TODAY: Medvedev emphasizes need for new personnel. NATO to resolve differences with Russia soon, Clinton wants Russia dialogue in light of Iranian threat; Russian scholar predicts US demise…again and again. Khodorkovsky judge will not step down; Bakhmina ruling delayed; China arms sale scam.
President Dmitry Medvedev is concerned that his new Golden 1,000 recruitment drive will create a new Soviet nomenklatura, but insists that new people are needed in top Kremlin positions, blaming eroded government efficiency on the failure to regularly rotate top officials. He also urged his government to recruit more women, apparently after receiving a reproach from Spain. NATO will aim for a high-level meeting with Russia soon if alliance ministers agree to resume formal ties at today’s meeting. Russia’s NATO ambassador, Dmitry Rogozin, said that the ‘period of estrangement’ was ‘largely behind us‘. US Secretary of State Hillary Clinton has insisted on the importance of dialogue on missile defense with Russia, emphasizing what the US perceives as a serious threat from Iran. Russian scholar Igor Panarin predicts imminent US collapse. ‘He also noted he had been predicting the demise of the world’s wealthiest country for more than a decade now.’
The judge in the current trial of former Yukos chief Mikhail Khodorkovsky has refused requests to step down. A Moscow court is to consider the parole request of jailed Yukos lawyer Svetlana Bakhmina, effectively delaying the process as the request had originally been in the hands of a court in Mordovia. Boris Kagarlitsky on the authorities’ unwillingness to bring criminal charges against the hunters of endangered sheep that were involved in a helicopter crash earlier this year: ‘Now the discussion has shifted from saving endangered species to universal accountability before the law. If the wrongdoers are not punished, it will be one more proof that in Russia there exists a privileged class of people who stand above the law and the Constitution.’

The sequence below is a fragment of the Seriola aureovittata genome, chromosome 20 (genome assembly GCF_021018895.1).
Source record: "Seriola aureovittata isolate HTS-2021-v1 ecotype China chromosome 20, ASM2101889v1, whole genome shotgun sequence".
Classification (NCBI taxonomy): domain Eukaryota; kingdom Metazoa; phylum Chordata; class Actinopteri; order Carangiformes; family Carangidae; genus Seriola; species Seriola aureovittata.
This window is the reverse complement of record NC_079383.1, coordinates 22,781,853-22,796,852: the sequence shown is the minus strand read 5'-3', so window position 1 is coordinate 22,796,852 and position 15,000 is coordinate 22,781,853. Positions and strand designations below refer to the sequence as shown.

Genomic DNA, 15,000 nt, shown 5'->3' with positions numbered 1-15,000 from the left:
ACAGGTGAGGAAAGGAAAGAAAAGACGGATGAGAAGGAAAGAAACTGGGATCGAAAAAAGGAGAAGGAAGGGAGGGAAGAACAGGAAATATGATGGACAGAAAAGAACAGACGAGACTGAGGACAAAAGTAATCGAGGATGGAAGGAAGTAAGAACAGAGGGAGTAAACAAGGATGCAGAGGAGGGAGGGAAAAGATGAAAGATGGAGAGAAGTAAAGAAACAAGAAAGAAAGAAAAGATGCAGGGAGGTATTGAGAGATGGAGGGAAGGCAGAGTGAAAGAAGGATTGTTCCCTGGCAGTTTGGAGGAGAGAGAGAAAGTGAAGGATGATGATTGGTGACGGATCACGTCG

Russia’s chief military prosecutor is investigating an apparent multi-million-dollar scam, in which it is alleged that top Russian Navy officers had been involved in smuggling $18 million of arms via Tajikistan for sale to China. ‘A Russian tank officer was today facing criminal charges after allowing two rich businessmen to go for a ride in his T-80 tank, leading to the death of a young soldier.’
PHOTO: Russia’s Prime Minister Vladimir Putin listens to explanations beside Sergei Kirienko, head of Russia’s nuclear energy organization, during a visit to a plant producing atomic energy equipment in the city of Podolsk, about 43 km (27 miles) south of Moscow, March 4, 2009. REUTERS/RIA Novosti/Pool/Alexei Druzhinin (RUSSIA)